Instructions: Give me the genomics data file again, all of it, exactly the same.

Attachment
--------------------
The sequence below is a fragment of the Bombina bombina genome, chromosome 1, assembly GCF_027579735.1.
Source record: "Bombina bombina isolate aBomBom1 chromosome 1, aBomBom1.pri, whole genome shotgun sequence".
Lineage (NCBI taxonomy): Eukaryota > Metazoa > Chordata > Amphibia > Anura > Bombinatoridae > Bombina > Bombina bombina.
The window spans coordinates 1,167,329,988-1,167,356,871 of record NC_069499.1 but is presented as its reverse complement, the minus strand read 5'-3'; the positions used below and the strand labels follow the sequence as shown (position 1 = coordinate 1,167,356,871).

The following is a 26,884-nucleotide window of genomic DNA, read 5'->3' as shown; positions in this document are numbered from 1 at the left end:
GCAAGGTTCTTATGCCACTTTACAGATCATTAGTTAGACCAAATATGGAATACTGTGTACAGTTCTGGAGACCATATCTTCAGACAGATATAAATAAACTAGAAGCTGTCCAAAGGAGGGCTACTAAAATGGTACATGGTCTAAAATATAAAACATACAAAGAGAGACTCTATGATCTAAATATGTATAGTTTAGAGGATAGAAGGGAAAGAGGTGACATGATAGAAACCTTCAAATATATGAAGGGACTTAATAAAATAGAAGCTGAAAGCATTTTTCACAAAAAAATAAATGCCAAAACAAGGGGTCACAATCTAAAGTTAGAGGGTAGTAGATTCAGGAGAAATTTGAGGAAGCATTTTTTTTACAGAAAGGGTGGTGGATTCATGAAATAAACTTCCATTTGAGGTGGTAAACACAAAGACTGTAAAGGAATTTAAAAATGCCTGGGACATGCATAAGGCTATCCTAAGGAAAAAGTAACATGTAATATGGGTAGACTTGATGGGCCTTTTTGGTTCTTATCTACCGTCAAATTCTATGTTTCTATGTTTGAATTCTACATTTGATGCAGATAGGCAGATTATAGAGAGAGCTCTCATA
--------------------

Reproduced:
The sequence below is a fragment of the Bombina bombina genome, chromosome 1, assembly GCF_027579735.1.
Source record: "Bombina bombina isolate aBomBom1 chromosome 1, aBomBom1.pri, whole genome shotgun sequence".
Lineage (NCBI taxonomy): Eukaryota > Metazoa > Chordata > Amphibia > Anura > Bombinatoridae > Bombina > Bombina bombina.
The window spans coordinates 1,167,329,988-1,167,356,871 of record NC_069499.1 but is presented as its reverse complement, the minus strand read 5'-3'; the positions used below and the strand labels follow the sequence as shown (position 1 = coordinate 1,167,356,871).

The following is a 26,884-nucleotide window of genomic DNA, read 5'->3' as shown; positions in this document are numbered from 1 at the left end:
GCAAGGTTCTTATGCCACTTTACAGATCATTAGTTAGACCAAATATGGAATACTGTGTACAGTTCTGGAGACCATATCTTCAGACAGATATAAATAAACTAGAAGCTGTCCAAAGGAGGGCTACTAAAATGGTACATGGTCTAAAATATAAAACATACAAAGAGAGACTCTATGATCTAAATATGTATAGTTTAGAGGATAGAAGGGAAAGAGGTGACATGATAGAAACCTTCAAATATATGAAGGGACTTAATAAAATAGAAGCTGAAAGCATTTTTCACAAAAAAATAAATGCCAAAACAAGGGGTCACAATCTAAAGTTAGAGGGTAGTAGATTCAGGAGAAATTTGAGGAAGCATTTTTTTTACAGAAAGGGTGGTGGATTCATGAAATAAACTTCCATTTGAGGTGGTAAACACAAAGACTGTAAAGGAATTTAAAAATGCCTGGGACATGCATAAGGCTATCCTAAGGAAAAAGTAACATGTAATATGGGTAGACTTGATGGGCCTTTTTGGTTCTTATCTACCGTCAAATTCTATGTTTCTATGTTTGAATTCTACATTTGATGCAGATAGGCAGATTATAGAGAGAGCTCTCATA